Beyond Race/Ethnicity: Skin Color and Cardiometabolic Health Among Blacks and Hispanics in the United States

Research output: Contribution to journalArticle

Abstract

We investigated whether darker interviewer-ascribed skin color is associated with worse cardiometabolic health among young adult Blacks and Hispanics in the United States. Our sample was comprised of 2,128 non-Hispanic Blacks and 1603 Hispanics aged 24-32, who were in high school in the United States in 1994. We used logistic and OLS regression to predict obesity, hypertension, diabetes, and cardiometabolic risk. We tested the interaction between Hispanic immigrant generation and ascribed skin color. Darker ascribed skin color predicted worse cardiometabolic health among both young adult Blacks and Hispanics. Among Hispanics, the associations were strongest among third and higher generation respondents. Our findings suggest that among US Blacks and Hispanics how individuals are perceived by others via their skin color is significantly associated with their health and well-being. Gradients in cardiometabolic health in young adulthood will likely contribute to gradients in cardiovascular disease and all-cause mortality later in life.

LanguageEnglish (US)
Pages1018-1026
Number of pages9
JournalJournal of Immigrant and Minority Health
Volume19
Issue number5
DOIs
StatePublished - Oct 1 2017

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Skin Pigmentation
Hispanic Americans
Health
Young Adult
Cardiovascular Diseases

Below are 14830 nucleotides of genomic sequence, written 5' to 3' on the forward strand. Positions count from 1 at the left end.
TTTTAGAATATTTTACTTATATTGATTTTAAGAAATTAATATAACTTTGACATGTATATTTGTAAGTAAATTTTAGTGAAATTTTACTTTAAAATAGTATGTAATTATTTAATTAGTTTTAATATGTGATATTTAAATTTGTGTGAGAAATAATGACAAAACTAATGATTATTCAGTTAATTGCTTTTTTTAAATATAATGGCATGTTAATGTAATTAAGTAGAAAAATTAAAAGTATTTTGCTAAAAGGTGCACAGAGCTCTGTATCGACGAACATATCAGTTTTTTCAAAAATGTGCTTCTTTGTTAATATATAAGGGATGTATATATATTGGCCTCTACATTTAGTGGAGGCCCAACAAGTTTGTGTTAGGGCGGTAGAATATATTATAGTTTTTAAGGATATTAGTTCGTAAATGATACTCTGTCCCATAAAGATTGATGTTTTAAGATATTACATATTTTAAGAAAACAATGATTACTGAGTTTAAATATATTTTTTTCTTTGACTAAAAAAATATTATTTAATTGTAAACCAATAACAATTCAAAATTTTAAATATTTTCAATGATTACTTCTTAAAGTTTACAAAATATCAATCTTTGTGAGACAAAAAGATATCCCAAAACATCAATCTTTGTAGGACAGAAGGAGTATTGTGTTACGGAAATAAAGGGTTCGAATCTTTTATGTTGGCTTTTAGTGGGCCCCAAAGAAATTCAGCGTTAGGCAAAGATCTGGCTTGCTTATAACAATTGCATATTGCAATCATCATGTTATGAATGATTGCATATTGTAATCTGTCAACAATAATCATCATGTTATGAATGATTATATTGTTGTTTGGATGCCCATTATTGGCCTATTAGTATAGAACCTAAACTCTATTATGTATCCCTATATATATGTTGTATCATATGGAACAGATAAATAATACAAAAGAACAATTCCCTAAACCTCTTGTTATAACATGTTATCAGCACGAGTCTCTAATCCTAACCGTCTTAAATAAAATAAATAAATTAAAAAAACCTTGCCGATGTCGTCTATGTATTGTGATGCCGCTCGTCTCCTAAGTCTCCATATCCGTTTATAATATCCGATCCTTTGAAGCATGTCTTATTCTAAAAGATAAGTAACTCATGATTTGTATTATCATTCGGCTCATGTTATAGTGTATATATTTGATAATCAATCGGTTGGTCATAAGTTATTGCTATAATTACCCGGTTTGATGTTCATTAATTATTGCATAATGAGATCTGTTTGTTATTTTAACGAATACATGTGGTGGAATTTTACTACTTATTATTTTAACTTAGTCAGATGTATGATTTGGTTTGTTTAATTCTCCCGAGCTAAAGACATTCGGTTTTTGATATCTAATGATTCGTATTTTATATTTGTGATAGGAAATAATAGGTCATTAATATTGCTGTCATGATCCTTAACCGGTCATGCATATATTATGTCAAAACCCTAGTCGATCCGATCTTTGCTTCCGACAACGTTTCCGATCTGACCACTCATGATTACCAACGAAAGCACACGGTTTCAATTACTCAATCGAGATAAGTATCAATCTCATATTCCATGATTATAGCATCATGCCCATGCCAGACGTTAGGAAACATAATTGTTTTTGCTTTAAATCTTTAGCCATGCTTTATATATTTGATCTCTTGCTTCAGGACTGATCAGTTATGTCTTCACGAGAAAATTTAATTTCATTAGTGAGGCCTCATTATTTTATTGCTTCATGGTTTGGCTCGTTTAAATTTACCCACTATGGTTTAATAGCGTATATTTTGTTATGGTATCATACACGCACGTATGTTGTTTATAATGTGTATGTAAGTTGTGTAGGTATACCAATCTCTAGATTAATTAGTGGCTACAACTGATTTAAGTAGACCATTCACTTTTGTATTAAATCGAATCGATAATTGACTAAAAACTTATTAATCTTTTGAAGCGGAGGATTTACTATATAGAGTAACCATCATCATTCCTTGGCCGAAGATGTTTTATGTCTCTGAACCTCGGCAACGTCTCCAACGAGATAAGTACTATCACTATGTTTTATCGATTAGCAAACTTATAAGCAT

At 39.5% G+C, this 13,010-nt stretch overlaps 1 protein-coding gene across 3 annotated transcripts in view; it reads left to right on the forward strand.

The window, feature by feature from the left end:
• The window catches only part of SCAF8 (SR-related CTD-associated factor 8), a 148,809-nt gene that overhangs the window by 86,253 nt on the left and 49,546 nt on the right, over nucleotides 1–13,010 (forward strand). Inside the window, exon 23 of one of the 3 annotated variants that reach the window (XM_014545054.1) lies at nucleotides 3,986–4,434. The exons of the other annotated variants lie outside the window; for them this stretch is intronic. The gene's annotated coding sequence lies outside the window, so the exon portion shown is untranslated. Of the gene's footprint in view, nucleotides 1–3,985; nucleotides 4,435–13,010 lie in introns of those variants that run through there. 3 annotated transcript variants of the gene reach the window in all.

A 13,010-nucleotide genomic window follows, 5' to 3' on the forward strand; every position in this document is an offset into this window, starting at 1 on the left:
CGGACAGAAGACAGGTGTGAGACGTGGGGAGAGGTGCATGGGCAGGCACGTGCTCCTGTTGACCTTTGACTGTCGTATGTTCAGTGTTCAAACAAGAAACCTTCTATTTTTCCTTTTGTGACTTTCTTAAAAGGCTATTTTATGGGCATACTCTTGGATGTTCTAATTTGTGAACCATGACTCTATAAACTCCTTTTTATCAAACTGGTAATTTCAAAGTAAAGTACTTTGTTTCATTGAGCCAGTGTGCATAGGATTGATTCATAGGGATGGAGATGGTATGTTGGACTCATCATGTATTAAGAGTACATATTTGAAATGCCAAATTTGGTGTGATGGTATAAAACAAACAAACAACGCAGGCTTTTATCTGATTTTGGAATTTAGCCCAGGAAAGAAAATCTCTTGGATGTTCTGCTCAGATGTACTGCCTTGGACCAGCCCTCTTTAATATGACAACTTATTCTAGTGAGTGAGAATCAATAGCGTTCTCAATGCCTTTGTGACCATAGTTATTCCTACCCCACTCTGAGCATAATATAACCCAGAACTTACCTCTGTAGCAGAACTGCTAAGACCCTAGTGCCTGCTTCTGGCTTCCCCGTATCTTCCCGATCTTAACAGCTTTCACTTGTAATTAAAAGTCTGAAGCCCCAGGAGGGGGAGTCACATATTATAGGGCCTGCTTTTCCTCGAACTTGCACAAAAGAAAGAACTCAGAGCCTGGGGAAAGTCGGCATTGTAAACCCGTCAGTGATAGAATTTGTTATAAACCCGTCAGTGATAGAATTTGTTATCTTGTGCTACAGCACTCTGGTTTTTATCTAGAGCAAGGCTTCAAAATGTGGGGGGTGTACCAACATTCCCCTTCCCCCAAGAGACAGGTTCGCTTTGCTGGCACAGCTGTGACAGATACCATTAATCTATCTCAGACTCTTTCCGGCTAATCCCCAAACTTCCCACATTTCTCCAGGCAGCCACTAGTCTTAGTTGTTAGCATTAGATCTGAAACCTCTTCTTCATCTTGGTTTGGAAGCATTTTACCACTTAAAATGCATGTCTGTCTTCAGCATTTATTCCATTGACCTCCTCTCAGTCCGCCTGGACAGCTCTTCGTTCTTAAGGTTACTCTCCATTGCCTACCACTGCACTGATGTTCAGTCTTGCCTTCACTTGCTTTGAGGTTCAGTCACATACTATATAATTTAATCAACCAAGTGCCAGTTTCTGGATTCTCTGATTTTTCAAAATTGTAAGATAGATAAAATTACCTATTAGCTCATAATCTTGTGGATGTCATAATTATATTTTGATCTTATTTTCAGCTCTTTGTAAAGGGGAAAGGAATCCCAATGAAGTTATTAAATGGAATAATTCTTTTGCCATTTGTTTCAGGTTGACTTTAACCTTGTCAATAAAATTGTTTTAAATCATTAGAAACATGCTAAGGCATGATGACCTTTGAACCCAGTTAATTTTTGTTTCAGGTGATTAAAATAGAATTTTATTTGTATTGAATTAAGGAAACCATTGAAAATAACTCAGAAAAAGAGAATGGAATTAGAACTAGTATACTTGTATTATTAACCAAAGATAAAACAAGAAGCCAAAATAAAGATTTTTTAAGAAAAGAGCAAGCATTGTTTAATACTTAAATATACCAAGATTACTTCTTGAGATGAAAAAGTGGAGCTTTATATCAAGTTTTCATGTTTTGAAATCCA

Obesity
Logistic Models
Interviews
Hypertension
Mortality

Keywords

  • Black
  • Cardiometabolic health
  • Hispanic/Latino
  • Race/ethnicity
  • Skin color/tone

ASJC Scopus subject areas

  • Epidemiology
  • Public Health, Environmental and Occupational Health

Cite this

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abstract = "We investigated whether darker interviewer-ascribed skin color is associated with worse cardiometabolic health among young adult Blacks and Hispanics in the United States. Our sample was comprised of 2,128 non-Hispanic Blacks and 1603 Hispanics aged 24-32, who were in high school in the United States in 1994. We used logistic and OLS regression to predict obesity, hypertension, diabetes, and cardiometabolic risk. We tested the interaction between Hispanic immigrant generation and ascribed skin color. Darker ascribed skin color predicted worse cardiometabolic health among both young adult Blacks and Hispanics. Among Hispanics, the associations were strongest among third and higher generation respondents. Our findings suggest that among US Blacks and Hispanics how individuals are perceived by others via their skin color is significantly associated with their health and well-being. Gradients in cardiometabolic health in young adulthood will likely contribute to gradients in cardiovascular disease and all-cause mortality later in life.",
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